Mary SciannaClick image to enlargeAfter attending two major industry trade shows−IMTS in Chicago, IL, and BI-MU in Milan, Italy−and seeing the degree of technology changes emerging in manufacturing, I began to think about how these technologies will evolve in the future.

Here are four predictions you shouldn’t take to the bank, but you should at least ponder.

1. Next generation additive: 4D printing
There is no doubt additive manufacturing will soon eliminate the label of an “emerging” technology to become a more common platform in manufacturing. As this technology evolves, the next step is to take additive into the electronic components manufacturing arena. Indeed, the 2015 World Economic Forum, an organization for public-private cooperation based in Geneva, Switzerland, identifies “4D printing” as the next emerging technology, which will “bring in a new generation of products that can alter themselves in response to environmental changes, such a heat and humidity.”

2. Transformative machines
University researchers have already developed unique multi-functional smart materials that can change shape from heat or light and assemble and dissemble themselves. In the future, such materials will be used to build manufacturing equipment that could transform itself to meet different processing needs. Imagine truly “all-in-one” machining or fabricating equipment that could change shape and transform to perform different functions and when the work was done, the same machine could fold itself into a smaller shape to free up space for other work.

3. Thinking robots
Referred to as “neuromorphic technology,” research is underway among many IT companies such as IBM and Microsoft to study and develop computer chips that mimic the human brain. The technology is considered the next stage in powerful computing and will allow electronic devices, including robots, to anticipate and learn. It’s the next stage in artificial intelligence and if the struggle to find skilled workers continues in the coming decades, these powerful, human-like robots may well be the solution for some manufacturers.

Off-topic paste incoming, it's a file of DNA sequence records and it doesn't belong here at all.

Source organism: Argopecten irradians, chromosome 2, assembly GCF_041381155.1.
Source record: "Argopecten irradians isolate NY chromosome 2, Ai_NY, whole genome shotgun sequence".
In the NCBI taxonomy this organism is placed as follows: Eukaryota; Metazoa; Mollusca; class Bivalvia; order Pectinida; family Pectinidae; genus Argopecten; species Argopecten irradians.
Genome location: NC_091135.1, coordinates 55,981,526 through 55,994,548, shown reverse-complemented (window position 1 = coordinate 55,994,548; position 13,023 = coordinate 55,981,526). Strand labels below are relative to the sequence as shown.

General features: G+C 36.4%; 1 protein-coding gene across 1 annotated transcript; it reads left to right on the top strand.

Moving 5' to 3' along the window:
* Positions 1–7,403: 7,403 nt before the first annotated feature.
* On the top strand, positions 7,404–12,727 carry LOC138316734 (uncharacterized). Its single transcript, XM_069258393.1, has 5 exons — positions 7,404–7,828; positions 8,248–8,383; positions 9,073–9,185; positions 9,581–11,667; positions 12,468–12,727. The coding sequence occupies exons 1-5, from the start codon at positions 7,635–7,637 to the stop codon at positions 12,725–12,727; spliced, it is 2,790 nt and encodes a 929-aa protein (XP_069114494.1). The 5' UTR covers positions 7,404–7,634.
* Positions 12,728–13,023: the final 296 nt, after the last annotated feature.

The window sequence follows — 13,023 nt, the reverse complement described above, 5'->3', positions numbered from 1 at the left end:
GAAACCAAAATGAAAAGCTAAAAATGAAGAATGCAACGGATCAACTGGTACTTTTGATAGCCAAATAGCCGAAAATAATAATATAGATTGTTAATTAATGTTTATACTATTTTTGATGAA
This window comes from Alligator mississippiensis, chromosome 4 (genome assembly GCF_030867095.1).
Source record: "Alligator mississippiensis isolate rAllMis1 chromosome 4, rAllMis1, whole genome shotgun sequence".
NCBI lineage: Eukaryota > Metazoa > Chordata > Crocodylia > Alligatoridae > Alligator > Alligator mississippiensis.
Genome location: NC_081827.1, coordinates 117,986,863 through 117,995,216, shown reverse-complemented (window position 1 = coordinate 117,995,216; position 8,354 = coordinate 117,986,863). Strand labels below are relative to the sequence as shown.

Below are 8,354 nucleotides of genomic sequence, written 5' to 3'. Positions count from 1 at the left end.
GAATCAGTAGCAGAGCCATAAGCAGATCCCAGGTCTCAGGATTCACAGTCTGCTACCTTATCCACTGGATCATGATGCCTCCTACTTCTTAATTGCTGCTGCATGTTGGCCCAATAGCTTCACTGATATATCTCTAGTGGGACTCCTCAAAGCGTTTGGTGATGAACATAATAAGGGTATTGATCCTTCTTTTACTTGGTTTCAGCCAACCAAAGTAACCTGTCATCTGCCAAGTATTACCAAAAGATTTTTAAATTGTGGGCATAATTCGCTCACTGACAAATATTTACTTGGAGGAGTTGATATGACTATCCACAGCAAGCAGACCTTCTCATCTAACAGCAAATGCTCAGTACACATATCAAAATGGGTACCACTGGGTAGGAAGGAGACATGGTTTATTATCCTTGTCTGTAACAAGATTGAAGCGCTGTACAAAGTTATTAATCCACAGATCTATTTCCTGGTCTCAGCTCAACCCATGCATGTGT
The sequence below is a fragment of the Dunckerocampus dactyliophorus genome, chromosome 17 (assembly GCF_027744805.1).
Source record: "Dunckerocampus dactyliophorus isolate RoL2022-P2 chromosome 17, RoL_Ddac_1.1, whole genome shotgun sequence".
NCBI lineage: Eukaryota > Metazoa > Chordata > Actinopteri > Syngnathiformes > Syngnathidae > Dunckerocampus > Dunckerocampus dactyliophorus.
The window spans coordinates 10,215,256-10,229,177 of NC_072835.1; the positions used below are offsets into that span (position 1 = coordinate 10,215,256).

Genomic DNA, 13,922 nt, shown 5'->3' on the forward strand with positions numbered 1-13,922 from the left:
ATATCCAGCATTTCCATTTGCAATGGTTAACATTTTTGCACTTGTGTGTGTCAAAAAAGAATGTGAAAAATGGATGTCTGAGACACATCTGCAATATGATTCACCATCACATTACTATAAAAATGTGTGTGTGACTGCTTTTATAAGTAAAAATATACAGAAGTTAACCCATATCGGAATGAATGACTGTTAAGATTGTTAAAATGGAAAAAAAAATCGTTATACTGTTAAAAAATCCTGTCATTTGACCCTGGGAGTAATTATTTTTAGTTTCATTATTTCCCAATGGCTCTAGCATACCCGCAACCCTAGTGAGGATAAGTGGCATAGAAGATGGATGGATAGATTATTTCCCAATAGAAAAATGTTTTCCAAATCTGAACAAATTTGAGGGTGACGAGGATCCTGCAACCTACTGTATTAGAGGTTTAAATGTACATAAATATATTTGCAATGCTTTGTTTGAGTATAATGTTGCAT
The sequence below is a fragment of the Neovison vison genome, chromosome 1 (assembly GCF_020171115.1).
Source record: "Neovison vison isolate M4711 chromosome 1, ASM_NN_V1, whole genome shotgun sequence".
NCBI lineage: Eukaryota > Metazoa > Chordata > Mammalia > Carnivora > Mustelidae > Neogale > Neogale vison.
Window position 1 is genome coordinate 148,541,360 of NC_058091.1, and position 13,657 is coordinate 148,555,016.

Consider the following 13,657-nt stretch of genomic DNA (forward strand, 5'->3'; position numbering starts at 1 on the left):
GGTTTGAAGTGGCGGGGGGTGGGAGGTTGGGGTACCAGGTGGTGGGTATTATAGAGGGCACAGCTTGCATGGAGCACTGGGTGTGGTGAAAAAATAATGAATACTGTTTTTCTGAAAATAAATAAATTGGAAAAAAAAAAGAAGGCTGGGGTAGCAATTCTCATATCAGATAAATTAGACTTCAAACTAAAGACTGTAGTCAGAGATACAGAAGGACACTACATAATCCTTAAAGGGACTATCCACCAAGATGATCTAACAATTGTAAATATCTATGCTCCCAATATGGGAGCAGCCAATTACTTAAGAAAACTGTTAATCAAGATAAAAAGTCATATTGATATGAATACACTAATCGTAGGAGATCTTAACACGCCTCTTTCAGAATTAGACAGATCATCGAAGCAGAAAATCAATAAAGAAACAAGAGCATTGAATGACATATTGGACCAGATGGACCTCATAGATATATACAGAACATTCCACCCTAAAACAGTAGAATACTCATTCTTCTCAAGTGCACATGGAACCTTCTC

4. Travelling like Superman
Tech billionaire Elon Musk’s “Hyperloop,” the supersonic transport system that promises to shave hours off of commutes between cities in the US−will be in full operation taking passengers not just between cities in the US, but between countries. Some companies, such as Toronto startup Transpod, is developing a commercial concept of a high speed pod that could travel from Toronto to Montreal in 30 minutes.

As 2016 comes to a close, we at Shop Metalworking Technology Magazine would like to say “thank you” for reading our magazine and hope that 2017 is a better year for everyone. SMT

Similar Articles

Cutting Tool Tips: When to Use Coolants

Coolant can be an effective way to cool a cutting tool, help expel the chip and prevent built up edge.

Shop View: Can smart technology be stupid?

Wednesday, October 12 is a day that will stay with me for many years.

Why? It was the day Shop Metalworking Technology's web site was set to go live.

Shop View: China and India: Friend or foe for Canadian manufacturing?

Much has been written about how North American manufacturing has flowed to the Far East, followed closely behind by service sectors, such as IT and graphic design.

Shop View: Robotics, yes; robotic thinking, no

Far too often, Canadian industry tends to take a wait and see approach instead of delving first into new technologies.

Reshoring: Home for the holidays or home for good?

By Mary Scianna

There’s a saying that it takes a village to raise a child.

Stay In Touch

twitter facebook linkedIn